When Your Child Gets Compared With

From birth, children are subjected to comparison. The birth weight and height, the features on their faces, their size, how they respond, basically everything.

As they grow, things about them continue to be the subject of comparison. How much milk they drink, how much they eat, how fast they are learning.

Most of the time, they get compared with their peers or relatives of the same age. As they grow, they may be compared with children who are younger or older.

Comparison sounds normal because people think they are just making passing remarks. Either that or they want you to notice something about their own children or other children. I must admit that I fall into the trap of opening my mouth and make comparing remarks at times.

Recently, however, I have come to realize how much comparison remarks can bite. Not every parent wants to hear these remarks, no matter how harmless your intention it is.

“Wow! Your girl is so skinny! She’s very short for her age ya?”

“Your child eats very little!”

“He can’t walk yet? Mine is running already!”

“He can’t seem to sit still ya? Mine will just sit down and listen to the teacher.”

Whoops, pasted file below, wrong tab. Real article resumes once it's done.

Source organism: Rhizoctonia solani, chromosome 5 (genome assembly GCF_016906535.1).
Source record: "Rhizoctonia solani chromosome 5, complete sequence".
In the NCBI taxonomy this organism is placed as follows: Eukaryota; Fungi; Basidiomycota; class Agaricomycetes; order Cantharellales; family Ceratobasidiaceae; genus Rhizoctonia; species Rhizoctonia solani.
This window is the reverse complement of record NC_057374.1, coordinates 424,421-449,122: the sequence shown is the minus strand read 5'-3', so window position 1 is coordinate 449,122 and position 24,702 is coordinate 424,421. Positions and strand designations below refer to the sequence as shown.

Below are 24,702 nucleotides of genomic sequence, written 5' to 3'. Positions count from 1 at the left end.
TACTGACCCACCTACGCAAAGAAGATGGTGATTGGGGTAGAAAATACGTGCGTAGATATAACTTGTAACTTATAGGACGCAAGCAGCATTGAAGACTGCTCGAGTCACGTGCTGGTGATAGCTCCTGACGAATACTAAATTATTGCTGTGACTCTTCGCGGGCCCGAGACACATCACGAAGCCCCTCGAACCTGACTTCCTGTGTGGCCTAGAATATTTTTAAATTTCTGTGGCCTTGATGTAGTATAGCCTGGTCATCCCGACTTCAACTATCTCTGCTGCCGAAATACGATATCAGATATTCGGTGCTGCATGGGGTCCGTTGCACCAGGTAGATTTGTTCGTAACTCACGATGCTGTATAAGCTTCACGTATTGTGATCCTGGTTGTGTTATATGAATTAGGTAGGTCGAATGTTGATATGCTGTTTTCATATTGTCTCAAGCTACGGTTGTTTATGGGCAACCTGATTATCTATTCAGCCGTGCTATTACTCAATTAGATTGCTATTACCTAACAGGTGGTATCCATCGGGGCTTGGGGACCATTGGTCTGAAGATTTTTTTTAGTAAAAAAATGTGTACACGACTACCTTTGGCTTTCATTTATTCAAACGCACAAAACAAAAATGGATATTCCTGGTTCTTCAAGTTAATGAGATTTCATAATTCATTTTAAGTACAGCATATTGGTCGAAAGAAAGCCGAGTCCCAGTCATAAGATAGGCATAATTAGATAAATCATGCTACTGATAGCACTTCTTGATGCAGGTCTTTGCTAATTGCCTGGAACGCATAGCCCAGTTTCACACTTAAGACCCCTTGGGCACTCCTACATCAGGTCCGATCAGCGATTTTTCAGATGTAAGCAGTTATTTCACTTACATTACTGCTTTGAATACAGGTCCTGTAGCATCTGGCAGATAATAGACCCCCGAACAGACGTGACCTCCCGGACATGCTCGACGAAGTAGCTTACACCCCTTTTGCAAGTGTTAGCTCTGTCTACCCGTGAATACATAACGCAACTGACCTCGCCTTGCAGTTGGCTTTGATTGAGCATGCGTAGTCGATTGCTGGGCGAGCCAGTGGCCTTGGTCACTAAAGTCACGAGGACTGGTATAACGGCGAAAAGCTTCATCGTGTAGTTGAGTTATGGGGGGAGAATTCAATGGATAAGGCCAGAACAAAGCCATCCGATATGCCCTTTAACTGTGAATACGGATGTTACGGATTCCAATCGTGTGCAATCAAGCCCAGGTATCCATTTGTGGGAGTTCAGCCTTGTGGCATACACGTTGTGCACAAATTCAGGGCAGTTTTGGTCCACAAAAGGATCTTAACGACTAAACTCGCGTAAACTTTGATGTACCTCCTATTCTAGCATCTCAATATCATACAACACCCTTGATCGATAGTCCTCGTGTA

Okay, thanks for pointing all of that out. And yes, I’m aware of all of that too. 

My child doesn’t eat as much as yours, she isn’t as tall as yours, she’s slimmer (please don’t call her skinny!) and she’s quite a chatterbox. But she’s special the way she is.

Also, size and character are relative. Most of the time, our children inherit these things from us. I know I’m not very tall, so I’m not surprised that my daughter isn’t that tall too. 

Why am I writing all this? 

Because I have heard enough comparisons about my children with others and it bugs me. Sometimes it irritates the crap out of me. 

“Why do you care what others say? Just ignore the comments. You don’t have to let them affect you,” I was told a number of times.

Not caring is easier said than done, especially when the subject of comparison are your children whom you pour your sweat, your heart, your soul and almost all your energy into. You try your best to feed them well and teach them well, but sometimes they just don’t seem to grow as fast as other children and sometimes they just don’t seem to want to follow instructions. 

There is this much I can control when it comes to my children.

This is a reminder, both to myself and many who think that comparison comments are harmless. Don’t compare someone else’s children with yours or compare any two children, regardless of what the subject of comparison is.

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